Her words, “I saw many things a 15-year-old girl shouldn’t see,” provide an unconventionally-wise commentary on the true story of her experience as a victim of human trafficking.
“I saw lots of drug addicts, people walking around with guns,” Brittany Phillips, now 20, wrote in an email to The Gazette in which she shared her story and agreed to have her name be used. “I was dropped off with (another girl) at a crack house where we slept on a floor in a house infested with roaches.”
Phillips, at age 14, was taken from her mom’s home in Des Moines, where she was sexually abused by her mom’s boyfriend, and placed in a treatment facility in Iowa City. She ran away with a friend and ended up in Cedar Rapids, where she encountered a series of men who repeatedly tried to sell or trade her for sex.
Hungry, naive and alone, Phillips refused to provide sexual favors but agreed to a false modeling offer, and eventually she was shipped to Chicago, where the sex trade involved coercion and more.
“They forced me to have sex with people for money, took pictures of me and posted them on Craigslist, as well as beat girls who tried running away,” Phillips wrote in her email. “I had a gun held to my head at one point, along with some other girls, and was told that if I ran, they’d find me and kill me.”
Phillips said she was saved by an undercover officer who discovered her by posing as a customer.
“Not everybody gets the chance to get out of it the way I did,” Phillips wrote. “I was lucky. Not many are, and a lot of them are young girls, like I was.”
Those young girls — like three teenagers at the heart of an Iowa City-based human trafficking arrest earlier this month — are the reason Phillips has chosen to share her story and to pursue criminal justice as a career.
“I think that now that it is publicly coming up more in Iowa, maybe there will be more done about it,” she wrote.
Human trafficking, according to Eastern Iowa officials, is not just an international and national problem. It’s local, with Iowa’s rural landscape, interstate system and connectivity and proximity to urban centers like Chicago, Minneapolis, Kansas City and Omaha making it an appealing place to find young victims.
A National Human Trafficking hotline that helps answer questions and find resources in both emergent and nonemergent situations has taken 217 calls in Iowa so far this year, 28 of which were tip and crisis calls.
Iowa only passed a law fighting human trafficking in 2006, and Johnson County sheriff’s Lt. Kevin Kinney said he ran his first prostitution sting in 2007 with the goal of uncovering trafficking victims. Before that, he said, the last prostitution sting in Johnson County happened in the early 1980s.
“(Prostitution) has picked up as a priority among law enforcement because of the human trafficking aspect,” he said.
In April, 20 local and federal agencies teamed up for a large sting in Coralville that nabbed 16 people on prostitution-related charges, including one woman who was arrested on suspicion of trafficking her 16-year-old sister as part of her sex trade business.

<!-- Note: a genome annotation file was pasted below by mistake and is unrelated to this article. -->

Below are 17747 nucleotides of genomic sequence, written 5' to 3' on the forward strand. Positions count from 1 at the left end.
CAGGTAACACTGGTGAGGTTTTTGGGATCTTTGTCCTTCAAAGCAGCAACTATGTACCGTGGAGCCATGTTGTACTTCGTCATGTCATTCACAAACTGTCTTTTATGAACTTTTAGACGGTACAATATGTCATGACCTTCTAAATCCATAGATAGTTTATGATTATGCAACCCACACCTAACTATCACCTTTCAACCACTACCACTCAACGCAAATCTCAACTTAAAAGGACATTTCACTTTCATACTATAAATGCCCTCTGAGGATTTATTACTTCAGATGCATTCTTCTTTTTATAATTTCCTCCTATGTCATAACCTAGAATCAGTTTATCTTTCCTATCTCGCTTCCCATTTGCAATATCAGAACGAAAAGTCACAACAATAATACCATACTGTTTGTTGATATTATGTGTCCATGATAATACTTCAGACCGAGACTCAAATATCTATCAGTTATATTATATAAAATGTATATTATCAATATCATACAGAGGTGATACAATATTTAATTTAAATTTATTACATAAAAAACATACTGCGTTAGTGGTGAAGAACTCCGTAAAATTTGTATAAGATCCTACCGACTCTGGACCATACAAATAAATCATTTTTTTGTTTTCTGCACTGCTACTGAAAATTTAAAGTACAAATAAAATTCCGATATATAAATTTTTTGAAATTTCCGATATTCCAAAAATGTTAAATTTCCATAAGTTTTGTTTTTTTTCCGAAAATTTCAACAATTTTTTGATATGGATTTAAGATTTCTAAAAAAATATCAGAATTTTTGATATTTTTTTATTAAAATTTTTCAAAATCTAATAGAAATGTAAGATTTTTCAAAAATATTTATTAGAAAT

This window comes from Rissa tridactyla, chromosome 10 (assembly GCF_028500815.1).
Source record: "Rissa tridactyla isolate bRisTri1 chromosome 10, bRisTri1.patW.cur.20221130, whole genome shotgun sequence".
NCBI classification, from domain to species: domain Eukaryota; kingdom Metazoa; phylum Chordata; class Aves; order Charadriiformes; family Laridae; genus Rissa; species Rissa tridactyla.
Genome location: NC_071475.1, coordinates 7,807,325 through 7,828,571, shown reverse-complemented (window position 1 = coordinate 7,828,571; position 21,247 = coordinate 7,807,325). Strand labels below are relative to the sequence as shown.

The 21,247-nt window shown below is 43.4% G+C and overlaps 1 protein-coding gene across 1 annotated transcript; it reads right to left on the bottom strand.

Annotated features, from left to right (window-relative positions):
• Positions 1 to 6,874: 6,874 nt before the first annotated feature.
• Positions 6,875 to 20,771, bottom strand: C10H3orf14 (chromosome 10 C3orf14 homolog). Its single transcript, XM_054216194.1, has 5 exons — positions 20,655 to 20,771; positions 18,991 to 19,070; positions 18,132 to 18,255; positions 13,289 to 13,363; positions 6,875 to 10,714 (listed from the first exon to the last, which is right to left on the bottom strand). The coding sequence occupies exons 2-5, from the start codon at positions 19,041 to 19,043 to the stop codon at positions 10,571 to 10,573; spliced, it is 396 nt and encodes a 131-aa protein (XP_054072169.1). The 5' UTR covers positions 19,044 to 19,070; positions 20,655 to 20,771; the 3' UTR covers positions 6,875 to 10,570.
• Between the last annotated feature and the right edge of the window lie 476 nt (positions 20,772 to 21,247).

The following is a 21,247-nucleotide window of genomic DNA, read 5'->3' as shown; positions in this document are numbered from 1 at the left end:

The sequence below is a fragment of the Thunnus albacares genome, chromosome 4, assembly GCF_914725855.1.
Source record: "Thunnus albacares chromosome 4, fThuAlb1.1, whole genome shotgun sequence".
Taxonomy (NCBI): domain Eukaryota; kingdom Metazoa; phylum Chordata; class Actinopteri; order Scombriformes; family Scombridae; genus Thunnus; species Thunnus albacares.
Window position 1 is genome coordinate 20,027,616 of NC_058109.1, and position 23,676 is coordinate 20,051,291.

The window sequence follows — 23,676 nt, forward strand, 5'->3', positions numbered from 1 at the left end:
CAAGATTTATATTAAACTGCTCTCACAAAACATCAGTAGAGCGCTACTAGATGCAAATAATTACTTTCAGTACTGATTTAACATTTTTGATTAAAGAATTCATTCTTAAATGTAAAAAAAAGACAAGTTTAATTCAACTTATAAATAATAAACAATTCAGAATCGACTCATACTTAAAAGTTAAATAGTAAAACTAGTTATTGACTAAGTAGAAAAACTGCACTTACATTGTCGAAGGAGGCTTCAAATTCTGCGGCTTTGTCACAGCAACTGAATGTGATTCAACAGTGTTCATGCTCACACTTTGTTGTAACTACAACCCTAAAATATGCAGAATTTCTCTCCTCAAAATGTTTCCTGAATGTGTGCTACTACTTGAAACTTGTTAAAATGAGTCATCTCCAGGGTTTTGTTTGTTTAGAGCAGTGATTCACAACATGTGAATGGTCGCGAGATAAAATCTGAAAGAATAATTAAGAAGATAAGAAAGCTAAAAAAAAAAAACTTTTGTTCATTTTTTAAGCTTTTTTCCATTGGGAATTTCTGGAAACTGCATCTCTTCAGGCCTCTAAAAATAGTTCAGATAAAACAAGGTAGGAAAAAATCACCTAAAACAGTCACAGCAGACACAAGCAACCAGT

Earlier this month, a brother and sister were arrested in Iowa City and a third man was arrested in Ohio on suspicion of trafficking three teenage girls — ages 14, 16 and 16 — from Iowa City to Chicago, where investigators say they were forced to have sex for money.
“It’s more common than what people want to know and what they want to believe,” Kinney told The Gazette.
Lured by deception
Nearly all local human trafficking victims are lured into the business through deception — the promise of a modeling gig, alcohol, drugs, food and companionship, Kinney said.
“They are showing them friendship and being very nice to them at the beginning,” he said. “Once they get them in and away from here, they often use drugs to control them.”
The victims are forced by violence or threats to stay in the circuit, and their handlers brainwash them into thinking that police are out to harm them, Kinney said.
“They are very reluctant to talk to police,” he said.
The criminals have a lot to lose, according to Kinney, who said human trafficking has become the second most-profitable criminal activity.
“It has become more lucrative than running guns at this point,” he said.
The victims, even those kids who get out, are usually strapped with a lifetime of emotional and psychological baggage, Kinney said.
Ruth Buckels, 47, of Story City. has seen the effects trafficking can have on its victims up close and personal. Buckels took Phillips into her home as a foster child after police discovered her in Chicago.
“She came to me when she was 16,” Buckels said, adding that she was stunned by what the child had been through so early in life.
Buckels, committed to helping Phillips heal, adopted the girl when she turned 18.
“As she went through it, we went through it together,” Buckels said.
Phillips, currently working on a cruise ship on the East Coast, has used her experiences as motivation to help others, and she has plans to get a criminal justice degree and work with law enforcement to find victims like herself. As for Buckels, she’s outraged that her child — that any child — would have to endure such abuse.
Phillips used to “stand behind” her experiences and be the victim, Buckels said. She let it dominate her relationships and her emotions.
“There are still times when Brittany puts herself in high-risk situations because she doesn’t realize how valuable she is,” Buckels said. “When someone should have been teaching her that, she was being used and abused by human traffickers.
“But, as she ages, she gets stronger,” Buckels said. “Each time she tells her story she says, ‘Never again.’”
National Human Trafficking Hotline: 1-(888) 373-7888
Braking Traffik (Quad Cities)
U.S. Attorney General’s Office, Northern District
U.S. Attorney General’s Office, Southern District